Short-toed Lark ...

... and close relative, the Lesser Short-toed Lark ...

... and not quite so close a relative, Calandra Lark 

Continuing on the track I was on, I came to a crossroads where a male Little Bustard had been keeping low in some weeds and shot out when I reached them at a rapid rate of knots giving me a real shock!  As it flew off from beside me, I could hear the characteristic noise that the wings make (a ‘sis-sis-sis’, I presume giving rise to its Spanish name, ‘Sisón’).  Far too fast for me to photograph, but further along the track I did find a pair of Black-bellied Sandgrouse and managed to get a record shot or two before they ‘slithered’ away tortoise-like.

 If you can make them out, a pair of Black-bellied Sandgrouse slinking away

On another track again with waste land on either side I heard the typical song of a ‘sylvia’ warbler so stopping the car I waited for it to make its way over towards me, which it did, and then started singing to me – very inquisitive are Spectacled Warblers when you enter their territory!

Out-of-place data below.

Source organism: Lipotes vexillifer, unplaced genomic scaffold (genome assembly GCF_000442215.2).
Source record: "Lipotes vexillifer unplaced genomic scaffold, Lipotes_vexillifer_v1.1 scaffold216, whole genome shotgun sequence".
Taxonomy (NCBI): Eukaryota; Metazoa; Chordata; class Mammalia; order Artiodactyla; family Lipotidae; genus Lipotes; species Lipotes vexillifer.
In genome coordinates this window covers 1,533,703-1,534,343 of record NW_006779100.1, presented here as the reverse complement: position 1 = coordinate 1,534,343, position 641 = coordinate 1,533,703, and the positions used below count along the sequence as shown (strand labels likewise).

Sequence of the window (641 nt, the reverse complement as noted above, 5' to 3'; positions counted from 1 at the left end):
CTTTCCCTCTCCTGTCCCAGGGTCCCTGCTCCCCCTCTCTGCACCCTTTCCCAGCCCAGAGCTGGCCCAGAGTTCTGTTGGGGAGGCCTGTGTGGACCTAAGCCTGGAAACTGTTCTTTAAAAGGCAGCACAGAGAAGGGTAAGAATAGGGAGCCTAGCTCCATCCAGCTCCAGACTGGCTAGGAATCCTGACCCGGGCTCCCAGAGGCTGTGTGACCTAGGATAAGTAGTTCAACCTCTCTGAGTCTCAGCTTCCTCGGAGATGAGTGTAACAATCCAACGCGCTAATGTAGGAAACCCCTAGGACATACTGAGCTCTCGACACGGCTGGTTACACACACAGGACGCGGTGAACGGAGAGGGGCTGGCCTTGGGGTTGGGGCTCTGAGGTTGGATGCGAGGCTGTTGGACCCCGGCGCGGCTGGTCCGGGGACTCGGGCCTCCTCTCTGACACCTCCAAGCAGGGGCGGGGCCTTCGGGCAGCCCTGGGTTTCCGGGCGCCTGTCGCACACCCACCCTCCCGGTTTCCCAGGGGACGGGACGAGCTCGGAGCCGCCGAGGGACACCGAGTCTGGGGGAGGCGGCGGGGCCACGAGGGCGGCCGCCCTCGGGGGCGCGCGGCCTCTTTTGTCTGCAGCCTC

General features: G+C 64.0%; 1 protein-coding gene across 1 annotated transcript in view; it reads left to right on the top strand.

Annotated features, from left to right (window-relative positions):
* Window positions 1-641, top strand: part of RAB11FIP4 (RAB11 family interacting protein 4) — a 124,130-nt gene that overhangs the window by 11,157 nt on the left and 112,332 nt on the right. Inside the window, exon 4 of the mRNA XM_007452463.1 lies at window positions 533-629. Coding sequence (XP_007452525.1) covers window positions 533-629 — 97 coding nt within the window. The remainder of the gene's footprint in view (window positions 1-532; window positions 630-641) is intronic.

Inquisitive Spectacled Warbler

It was while I was photographing this that I noticed a distant raptor gradually making its way towards me.  It didn’t come that close, but close enough for me to identify it as a juvenile Golden Eagle and get a record shot of it.  The only other raptor of note (i.e. apart from Common Kestrels) was a light morph Booted Eagle that drifted through.

 A distant juvenile Golden Eagle

 Pale morph Booted Eagle

So that was it, a few hours seeing some very nice birds well (and others maybe not so well).  There were only two noticeable birds missing, Great Spotted Cuckoo (probably too late in the day) and Rufous Bush-chat which probably hadn’t come in yet, and I wasn’t too bothered, as it’s a great excuse to return there in a week or two’s time.

Some more photos taken on the trip
 Little Ringed Plover

 A close Jackdaw ...

 ... and a distant Bee-eater

Full list of birds seen